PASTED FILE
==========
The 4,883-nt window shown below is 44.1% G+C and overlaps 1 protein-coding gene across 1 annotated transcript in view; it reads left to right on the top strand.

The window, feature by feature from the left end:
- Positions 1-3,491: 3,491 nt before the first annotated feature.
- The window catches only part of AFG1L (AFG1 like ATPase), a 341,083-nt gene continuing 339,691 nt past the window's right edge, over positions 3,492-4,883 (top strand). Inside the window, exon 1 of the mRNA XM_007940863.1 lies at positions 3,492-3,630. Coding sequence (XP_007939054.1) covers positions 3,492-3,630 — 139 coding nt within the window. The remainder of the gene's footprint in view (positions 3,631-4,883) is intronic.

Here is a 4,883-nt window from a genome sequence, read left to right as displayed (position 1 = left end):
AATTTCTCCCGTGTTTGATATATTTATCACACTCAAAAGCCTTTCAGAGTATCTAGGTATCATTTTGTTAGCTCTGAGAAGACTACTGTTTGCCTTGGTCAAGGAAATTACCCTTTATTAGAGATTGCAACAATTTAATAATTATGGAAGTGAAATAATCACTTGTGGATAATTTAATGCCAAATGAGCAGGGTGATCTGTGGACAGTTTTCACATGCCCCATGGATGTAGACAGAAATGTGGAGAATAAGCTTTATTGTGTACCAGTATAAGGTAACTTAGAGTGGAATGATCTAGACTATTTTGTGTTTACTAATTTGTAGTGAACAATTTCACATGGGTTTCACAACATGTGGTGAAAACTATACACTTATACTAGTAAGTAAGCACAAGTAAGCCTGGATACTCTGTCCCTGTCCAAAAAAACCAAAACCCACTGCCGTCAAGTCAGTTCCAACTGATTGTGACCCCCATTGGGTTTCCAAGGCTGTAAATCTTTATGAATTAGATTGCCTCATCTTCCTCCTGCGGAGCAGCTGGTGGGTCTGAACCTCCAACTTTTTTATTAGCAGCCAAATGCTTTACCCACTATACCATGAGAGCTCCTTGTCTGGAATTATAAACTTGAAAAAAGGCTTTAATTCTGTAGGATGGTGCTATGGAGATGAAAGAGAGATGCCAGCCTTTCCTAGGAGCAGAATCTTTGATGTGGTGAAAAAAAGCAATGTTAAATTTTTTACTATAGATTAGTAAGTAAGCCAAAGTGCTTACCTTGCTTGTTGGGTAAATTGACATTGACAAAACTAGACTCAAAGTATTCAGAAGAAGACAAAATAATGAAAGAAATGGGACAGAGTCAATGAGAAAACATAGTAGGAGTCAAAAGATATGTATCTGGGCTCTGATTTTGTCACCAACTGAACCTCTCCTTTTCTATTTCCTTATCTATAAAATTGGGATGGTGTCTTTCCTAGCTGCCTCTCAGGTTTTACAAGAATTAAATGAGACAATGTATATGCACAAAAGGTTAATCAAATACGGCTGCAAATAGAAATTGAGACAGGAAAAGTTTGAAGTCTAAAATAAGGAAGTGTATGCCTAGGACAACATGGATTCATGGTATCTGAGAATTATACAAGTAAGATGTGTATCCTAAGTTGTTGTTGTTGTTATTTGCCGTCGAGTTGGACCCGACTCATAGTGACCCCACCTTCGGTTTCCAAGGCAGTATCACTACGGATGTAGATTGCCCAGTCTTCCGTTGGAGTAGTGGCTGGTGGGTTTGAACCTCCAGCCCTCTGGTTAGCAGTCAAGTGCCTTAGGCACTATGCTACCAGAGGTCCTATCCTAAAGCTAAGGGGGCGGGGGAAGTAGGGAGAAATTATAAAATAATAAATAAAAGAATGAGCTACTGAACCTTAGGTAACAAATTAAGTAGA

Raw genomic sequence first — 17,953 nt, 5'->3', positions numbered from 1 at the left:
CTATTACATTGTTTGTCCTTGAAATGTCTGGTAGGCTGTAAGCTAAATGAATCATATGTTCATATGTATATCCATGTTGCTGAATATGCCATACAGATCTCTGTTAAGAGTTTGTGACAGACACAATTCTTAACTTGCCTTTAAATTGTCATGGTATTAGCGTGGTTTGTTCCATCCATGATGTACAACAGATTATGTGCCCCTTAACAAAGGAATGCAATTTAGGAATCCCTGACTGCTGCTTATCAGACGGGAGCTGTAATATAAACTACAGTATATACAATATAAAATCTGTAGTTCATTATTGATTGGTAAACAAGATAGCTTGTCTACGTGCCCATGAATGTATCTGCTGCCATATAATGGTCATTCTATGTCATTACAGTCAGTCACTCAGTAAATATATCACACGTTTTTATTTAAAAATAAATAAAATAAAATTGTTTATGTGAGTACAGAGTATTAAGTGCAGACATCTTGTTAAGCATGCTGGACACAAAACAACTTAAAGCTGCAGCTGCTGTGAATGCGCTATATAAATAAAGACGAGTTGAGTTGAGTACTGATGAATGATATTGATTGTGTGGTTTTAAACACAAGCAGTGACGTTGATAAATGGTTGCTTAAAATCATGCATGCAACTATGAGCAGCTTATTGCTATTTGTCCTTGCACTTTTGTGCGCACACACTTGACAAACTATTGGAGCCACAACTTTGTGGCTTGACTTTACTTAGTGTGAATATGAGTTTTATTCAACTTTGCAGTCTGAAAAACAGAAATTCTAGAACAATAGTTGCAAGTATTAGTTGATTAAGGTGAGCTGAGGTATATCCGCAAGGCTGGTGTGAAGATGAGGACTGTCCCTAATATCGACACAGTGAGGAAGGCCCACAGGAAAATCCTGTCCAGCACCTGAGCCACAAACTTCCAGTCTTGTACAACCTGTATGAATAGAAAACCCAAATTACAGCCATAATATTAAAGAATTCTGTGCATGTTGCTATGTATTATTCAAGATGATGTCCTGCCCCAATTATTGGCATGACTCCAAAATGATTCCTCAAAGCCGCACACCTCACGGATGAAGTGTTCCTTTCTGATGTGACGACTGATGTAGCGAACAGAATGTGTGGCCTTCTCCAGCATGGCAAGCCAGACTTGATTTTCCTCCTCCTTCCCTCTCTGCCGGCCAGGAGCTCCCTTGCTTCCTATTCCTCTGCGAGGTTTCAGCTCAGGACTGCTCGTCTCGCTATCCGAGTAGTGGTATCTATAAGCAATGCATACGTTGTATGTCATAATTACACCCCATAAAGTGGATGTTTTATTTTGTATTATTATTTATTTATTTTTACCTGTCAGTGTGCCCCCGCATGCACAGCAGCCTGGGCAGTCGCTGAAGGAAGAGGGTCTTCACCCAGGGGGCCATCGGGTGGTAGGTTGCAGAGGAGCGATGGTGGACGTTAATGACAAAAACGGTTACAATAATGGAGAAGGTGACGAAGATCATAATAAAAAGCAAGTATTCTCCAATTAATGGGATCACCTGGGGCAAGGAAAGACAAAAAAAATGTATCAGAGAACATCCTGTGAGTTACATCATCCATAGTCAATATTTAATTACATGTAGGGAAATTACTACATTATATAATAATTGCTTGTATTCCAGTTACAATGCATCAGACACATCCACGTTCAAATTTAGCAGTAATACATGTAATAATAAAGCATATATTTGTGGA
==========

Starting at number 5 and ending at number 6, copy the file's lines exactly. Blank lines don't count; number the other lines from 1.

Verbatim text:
Here is a 4,883-nt window from a genome sequence, read left to right as displayed (position 1 = left end):
AATTTCTCCCGTGTTTGATATATTTATCACACTCAAAAGCCTTTCAGAGTATCTAGGTATCATTTTGTTAGCTCTGAGAAGACTACTGTTTGCCTTGGTCAAGGAAATTACCCTTTATTAGAGATTGCAACAATTTAATAATTATGGAAGTGAAATAATCACTTGTGGATAATTTAATGCCAAATGAGCAGGGTGATCTGTGGACAGTTTTCACATGCCCCATGGATGTAGACAGAAATGTGGAGAATAAGCTTTATTGTGTACCAGTATAAGGTAACTTAGAGTGGAATGATCTAGACTATTTTGTGTTTACTAATTTGTAGTGAACAATTTCACATGGGTTTCACAACATGTGGTGAAAACTATACACTTATACTAGTAAGTAAGCACAAGTAAGCCTGGATACTCTGTCCCTGTCCAAAAAAACCAAAACCCACTGCCGTCAAGTCAGTTCCAACTGATTGTGACCCCCATTGGGTTTCCAAGGCTGTAAATCTTTATGAATTAGATTGCCTCATCTTCCTCCTGCGGAGCAGCTGGTGGGTCTGAACCTCCAACTTTTTTATTAGCAGCCAAATGCTTTACCCACTATACCATGAGAGCTCCTTGTCTGGAATTATAAACTTGAAAAAAGGCTTTAATTCTGTAGGATGGTGCTATGGAGATGAAAGAGAGATGCCAGCCTTTCCTAGGAGCAGAATCTTTGATGTGGTGAAAAAAAGCAATGTTAAATTTTTTACTATAGATTAGTAAGTAAGCCAAAGTGCTTACCTTGCTTGTTGGGTAAATTGACATTGACAAAACTAGACTCAAAGTATTCAGAAGAAGACAAAATAATGAAAGAAATGGGACAGAGTCAATGAGAAAACATAGTAGGAGTCAAAAGATATGTATCTGGGCTCTGATTTTGTCACCAACTGAACCTCTCCTTTTCTATTTCCTTATCTATAAAATTGGGATGGTGTCTTTCCTAGCTGCCTCTCAGGTTTTACAAGAATTAAATGAGACAATGTATATGCACAAAAGGTTAATCAAATACGGCTGCAAATAGAAATTGAGACAGGAAAAGTTTGAAGTCTAAAATAAGGAAGTGTATGCCTAGGACAACATGGATTCATGGTATCTGAGAATTATACAAGTAAGATGTGTATCCTAAGTTGTTGTTGTTGTTATTTGCCGTCGAGTTGGACCCGACTCATAGTGACCCCACCTTCGGTTTCCAAGGCAGTATCACTACGGATGTAGATTGCCCAGTCTTCCGTTGGAGTAGTGGCTGGTGGGTTTGAACCTCCAGCCCTCTGGTTAGCAGTCAAGTGCCTTAGGCACTATGCTACCAGAGGTCCTATCCTAAAGCTAAGGGGGCGGGGGAAGTAGGGAGAAATTATAAAATAATAAATAAAAGAATGAGCTACTGAACCTTAGGTAACAAATTAAGTAGA